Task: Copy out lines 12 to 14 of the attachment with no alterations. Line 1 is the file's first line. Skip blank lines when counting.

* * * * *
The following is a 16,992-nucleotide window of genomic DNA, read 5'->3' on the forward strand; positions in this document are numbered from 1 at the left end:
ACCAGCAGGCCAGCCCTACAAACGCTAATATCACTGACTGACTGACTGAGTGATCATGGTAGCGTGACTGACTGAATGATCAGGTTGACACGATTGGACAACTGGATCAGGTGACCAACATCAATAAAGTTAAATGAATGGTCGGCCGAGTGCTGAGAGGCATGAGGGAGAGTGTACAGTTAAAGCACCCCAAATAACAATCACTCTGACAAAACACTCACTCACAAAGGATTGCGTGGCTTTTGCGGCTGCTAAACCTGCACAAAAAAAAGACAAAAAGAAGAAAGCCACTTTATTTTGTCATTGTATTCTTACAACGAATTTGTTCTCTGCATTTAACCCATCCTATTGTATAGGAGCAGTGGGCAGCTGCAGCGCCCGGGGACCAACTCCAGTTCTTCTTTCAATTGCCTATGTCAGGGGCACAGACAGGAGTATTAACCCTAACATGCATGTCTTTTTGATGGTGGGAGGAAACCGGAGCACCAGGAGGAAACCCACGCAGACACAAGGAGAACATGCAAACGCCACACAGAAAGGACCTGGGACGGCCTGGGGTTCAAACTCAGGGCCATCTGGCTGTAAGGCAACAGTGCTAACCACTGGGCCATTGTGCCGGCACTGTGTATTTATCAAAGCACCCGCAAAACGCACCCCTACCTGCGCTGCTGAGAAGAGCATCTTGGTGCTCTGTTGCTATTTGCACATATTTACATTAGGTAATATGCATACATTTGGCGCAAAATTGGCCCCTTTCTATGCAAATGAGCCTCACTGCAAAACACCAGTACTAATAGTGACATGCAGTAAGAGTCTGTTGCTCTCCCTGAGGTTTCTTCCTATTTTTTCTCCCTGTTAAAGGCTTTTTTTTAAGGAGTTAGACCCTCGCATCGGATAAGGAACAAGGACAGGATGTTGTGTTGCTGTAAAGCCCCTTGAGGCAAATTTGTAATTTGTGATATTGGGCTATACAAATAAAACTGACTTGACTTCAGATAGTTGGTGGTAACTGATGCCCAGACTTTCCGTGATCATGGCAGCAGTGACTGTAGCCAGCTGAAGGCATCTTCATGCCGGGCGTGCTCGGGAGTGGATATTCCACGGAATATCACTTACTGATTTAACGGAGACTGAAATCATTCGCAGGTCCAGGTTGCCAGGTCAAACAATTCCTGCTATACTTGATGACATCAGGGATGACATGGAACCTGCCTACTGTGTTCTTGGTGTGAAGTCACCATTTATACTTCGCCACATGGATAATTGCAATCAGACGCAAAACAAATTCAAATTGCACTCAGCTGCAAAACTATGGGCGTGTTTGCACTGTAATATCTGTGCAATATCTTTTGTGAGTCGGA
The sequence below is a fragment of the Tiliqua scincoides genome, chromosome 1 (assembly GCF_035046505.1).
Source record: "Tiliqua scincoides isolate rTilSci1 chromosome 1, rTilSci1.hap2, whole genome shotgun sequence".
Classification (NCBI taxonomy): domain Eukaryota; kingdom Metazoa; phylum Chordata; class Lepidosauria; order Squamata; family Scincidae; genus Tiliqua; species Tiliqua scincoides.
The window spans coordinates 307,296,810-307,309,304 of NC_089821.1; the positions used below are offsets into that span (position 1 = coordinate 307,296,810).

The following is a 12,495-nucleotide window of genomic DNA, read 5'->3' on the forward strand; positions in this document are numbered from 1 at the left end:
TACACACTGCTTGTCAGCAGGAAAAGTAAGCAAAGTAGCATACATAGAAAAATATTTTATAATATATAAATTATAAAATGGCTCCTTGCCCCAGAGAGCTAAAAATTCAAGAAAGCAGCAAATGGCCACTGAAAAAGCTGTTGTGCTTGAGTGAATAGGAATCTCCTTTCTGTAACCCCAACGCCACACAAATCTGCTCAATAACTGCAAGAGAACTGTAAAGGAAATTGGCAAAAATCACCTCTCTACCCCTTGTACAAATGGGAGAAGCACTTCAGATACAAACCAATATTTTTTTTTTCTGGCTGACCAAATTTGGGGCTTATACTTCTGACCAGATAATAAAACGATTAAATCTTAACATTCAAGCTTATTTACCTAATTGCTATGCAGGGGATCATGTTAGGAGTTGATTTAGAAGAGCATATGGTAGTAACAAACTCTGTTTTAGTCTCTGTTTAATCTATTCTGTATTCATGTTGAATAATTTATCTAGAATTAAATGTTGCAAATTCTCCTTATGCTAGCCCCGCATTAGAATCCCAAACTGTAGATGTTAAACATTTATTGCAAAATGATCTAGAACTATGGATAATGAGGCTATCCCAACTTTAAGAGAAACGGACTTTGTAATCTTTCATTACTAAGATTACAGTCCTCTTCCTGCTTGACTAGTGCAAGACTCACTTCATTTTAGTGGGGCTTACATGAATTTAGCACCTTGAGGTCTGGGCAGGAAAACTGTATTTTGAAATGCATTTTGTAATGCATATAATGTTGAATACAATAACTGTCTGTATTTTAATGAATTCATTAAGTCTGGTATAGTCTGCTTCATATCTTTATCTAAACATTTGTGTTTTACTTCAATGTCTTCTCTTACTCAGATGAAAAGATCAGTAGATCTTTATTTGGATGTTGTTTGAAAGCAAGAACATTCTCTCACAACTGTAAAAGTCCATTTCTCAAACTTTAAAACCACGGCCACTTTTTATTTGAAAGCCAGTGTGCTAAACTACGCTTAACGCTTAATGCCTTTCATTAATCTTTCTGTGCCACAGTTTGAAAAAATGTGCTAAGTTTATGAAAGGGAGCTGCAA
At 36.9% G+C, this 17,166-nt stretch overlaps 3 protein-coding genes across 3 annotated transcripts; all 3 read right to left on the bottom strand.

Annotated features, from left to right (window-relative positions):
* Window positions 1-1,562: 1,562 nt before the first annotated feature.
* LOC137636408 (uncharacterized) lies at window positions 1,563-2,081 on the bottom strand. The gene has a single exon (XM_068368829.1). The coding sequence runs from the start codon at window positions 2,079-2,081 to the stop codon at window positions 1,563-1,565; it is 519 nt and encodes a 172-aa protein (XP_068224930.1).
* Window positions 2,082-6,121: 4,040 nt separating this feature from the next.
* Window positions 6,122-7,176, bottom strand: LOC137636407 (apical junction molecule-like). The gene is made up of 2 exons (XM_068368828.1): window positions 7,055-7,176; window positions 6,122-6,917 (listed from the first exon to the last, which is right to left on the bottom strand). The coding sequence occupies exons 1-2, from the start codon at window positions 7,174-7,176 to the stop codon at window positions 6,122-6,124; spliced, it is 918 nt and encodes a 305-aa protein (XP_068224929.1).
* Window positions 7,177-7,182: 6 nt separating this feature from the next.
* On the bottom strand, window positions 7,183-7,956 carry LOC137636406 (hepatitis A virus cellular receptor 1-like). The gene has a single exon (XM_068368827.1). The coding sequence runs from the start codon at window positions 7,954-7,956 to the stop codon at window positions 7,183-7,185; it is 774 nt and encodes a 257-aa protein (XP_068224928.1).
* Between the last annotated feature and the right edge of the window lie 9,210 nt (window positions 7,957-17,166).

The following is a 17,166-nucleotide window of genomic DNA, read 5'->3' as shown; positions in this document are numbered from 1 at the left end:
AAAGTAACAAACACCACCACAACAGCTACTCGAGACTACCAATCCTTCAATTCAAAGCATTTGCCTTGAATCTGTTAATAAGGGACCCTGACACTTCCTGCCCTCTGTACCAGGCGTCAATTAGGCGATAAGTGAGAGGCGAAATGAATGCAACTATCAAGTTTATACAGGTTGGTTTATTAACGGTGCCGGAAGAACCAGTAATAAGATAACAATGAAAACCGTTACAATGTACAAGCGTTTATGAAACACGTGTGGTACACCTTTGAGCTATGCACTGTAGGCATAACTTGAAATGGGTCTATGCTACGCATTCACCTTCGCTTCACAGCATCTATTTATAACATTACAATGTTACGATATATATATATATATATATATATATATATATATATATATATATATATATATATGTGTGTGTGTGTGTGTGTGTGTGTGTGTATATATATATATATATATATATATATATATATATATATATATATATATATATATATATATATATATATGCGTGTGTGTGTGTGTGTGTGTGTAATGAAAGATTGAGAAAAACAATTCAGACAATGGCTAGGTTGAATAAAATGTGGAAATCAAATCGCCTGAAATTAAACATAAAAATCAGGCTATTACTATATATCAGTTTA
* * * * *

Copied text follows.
* LOC137636408 (uncharacterized) lies at window positions 1,563-2,081 on the bottom strand. The gene has a single exon (XM_068368829.1). The coding sequence runs from the start codon at window positions 2,079-2,081 to the stop codon at window positions 1,563-1,565; it is 519 nt and encodes a 172-aa protein (XP_068224930.1).
* Window positions 2,082-6,121: 4,040 nt separating this feature from the next.
* Window positions 6,122-7,176, bottom strand: LOC137636407 (apical junction molecule-like). The gene is made up of 2 exons (XM_068368828.1): window positions 7,055-7,176; window positions 6,122-6,917 (listed from the first exon to the last, which is right to left on the bottom strand). The coding sequence occupies exons 1-2, from the start codon at window positions 7,174-7,176 to the stop codon at window positions 6,122-6,124; spliced, it is 918 nt and encodes a 305-aa protein (XP_068224929.1).